Nurse Hazing and Its Ethical Realities

By: Renee Thompson
As an ethical issue in nursing, we all know nurses who think being mean to newer nurses is a “right of passage.” They appear to take pride in demoralizing the “newbies” and think they are toughening them up to make them good nurses. They talk about how they were tortured as new nursing professionals and step into the role of tormentor once they establish themselves as an experienced, competent nurse with presumed authority.

What they don’t realize (or maybe they do but choose to continue behaving badly) is that studies show that being “hard” on someone when they are in the learning phase of their nursing job doesn’t make them strong but actually does the opposite, being hard makes the learner weak.

A Classic Example

Katie, a new nurse, works on a medical surgical unit with a nurse patient ratio of 5:1. Today is her first day off of orientation. Katie is given the following assignment: two patients in isolation, one patient going through the DTs, one in 4-point leathers, and one with the most difficult family members who have already threatened to sue the hospital and every doctor and nurse in the building. Most of her experienced co-workers have four patients; many who are stable waiting for discharge.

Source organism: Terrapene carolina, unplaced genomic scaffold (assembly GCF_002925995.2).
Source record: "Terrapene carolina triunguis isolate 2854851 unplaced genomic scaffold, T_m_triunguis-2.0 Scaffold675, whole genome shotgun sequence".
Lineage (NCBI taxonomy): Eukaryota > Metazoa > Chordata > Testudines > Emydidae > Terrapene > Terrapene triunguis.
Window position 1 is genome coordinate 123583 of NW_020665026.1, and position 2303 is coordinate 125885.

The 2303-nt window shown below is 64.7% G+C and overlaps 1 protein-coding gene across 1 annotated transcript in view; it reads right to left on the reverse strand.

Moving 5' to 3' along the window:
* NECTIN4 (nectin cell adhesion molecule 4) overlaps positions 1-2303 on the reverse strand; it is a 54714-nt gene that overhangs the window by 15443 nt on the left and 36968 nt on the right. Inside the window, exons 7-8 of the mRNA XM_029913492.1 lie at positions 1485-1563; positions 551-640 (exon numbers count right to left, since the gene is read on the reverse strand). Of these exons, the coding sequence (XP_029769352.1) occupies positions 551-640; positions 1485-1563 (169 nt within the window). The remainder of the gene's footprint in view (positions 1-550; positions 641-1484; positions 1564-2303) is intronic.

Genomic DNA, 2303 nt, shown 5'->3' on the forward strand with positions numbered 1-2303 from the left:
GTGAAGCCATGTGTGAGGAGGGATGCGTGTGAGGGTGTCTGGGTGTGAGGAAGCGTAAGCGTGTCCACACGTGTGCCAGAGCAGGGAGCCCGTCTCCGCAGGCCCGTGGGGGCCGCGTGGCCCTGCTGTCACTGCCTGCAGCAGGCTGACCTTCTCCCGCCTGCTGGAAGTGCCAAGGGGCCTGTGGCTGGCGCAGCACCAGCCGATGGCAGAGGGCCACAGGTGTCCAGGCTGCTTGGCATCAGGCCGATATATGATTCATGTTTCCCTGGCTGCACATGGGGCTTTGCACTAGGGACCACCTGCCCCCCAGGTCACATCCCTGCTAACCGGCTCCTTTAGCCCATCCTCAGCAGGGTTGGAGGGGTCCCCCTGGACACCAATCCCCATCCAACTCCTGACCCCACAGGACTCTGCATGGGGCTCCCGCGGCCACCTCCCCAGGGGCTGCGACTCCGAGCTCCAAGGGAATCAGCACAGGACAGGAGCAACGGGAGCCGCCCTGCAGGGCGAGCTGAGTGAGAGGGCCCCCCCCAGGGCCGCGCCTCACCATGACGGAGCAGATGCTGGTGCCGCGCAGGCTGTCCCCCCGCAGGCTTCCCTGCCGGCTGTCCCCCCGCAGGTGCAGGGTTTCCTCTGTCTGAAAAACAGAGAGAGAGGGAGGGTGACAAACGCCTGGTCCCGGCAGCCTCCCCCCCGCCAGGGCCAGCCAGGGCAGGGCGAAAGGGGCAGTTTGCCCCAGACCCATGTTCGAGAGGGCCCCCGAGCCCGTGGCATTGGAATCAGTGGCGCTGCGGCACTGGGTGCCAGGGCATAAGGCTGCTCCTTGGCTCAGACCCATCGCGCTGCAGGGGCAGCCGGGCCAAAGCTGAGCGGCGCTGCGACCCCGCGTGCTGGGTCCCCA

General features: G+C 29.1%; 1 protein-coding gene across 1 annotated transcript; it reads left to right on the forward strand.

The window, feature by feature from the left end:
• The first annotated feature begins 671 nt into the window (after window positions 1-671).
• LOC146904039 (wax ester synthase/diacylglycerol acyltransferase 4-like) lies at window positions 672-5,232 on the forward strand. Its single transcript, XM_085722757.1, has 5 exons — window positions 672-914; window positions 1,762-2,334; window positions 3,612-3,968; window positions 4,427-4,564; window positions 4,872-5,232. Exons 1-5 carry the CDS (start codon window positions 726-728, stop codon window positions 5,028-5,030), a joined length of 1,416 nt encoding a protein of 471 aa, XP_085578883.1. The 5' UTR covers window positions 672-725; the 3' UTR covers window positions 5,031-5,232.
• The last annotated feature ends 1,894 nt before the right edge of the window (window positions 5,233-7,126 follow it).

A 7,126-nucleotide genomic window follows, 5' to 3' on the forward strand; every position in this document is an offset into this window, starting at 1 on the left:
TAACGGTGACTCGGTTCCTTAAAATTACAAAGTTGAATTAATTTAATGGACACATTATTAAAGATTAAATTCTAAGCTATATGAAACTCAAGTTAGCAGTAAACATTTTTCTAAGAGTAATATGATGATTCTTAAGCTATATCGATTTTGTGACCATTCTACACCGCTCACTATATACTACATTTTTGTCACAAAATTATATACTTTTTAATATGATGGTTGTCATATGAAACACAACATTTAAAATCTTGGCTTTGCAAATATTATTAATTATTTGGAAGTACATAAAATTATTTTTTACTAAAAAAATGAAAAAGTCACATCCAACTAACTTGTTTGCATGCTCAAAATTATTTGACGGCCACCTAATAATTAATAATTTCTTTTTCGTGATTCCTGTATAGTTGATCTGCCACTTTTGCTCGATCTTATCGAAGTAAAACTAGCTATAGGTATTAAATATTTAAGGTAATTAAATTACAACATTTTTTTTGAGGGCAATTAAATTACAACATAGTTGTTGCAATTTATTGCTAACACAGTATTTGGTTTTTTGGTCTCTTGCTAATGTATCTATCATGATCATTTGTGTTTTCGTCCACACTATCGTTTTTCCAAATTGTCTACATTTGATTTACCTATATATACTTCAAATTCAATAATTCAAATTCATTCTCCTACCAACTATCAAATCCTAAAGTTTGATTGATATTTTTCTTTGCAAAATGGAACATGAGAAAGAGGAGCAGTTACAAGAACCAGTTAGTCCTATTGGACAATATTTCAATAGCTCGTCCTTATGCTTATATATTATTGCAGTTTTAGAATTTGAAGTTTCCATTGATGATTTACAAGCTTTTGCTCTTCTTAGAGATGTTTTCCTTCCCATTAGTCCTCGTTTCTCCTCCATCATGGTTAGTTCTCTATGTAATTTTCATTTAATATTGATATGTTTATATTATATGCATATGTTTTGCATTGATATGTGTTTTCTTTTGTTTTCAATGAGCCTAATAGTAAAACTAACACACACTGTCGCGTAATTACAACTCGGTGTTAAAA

As an ethical issue in nursing, is Katie being set up to fail?

What helps new nurses become competent?

New nurses become competent when they feel confident in themselves. Confidence equals competence. The best way to help new nurses gain confidence is to give them the easiest assignments, fewer patients and provide a constant vigil of support. We need to do this until we see evidence that the new nurse is gaining confidence in his/her skills. Once confident, slowly add more complicated patients to their assignment.

Just like in Katie’s situation, who ultimately pays the price for the “hazing” of our new nurses? Our patients ultimately pay the price. As a nursing ethics issue, we have a responsibility to our public to ensure that we are doing everything we can to ensure that every new nurse has the skill set necessary to provide high quality care. Period. Remember, confidence equals competence. Stop the hazing, stop the violence and start the supporting!


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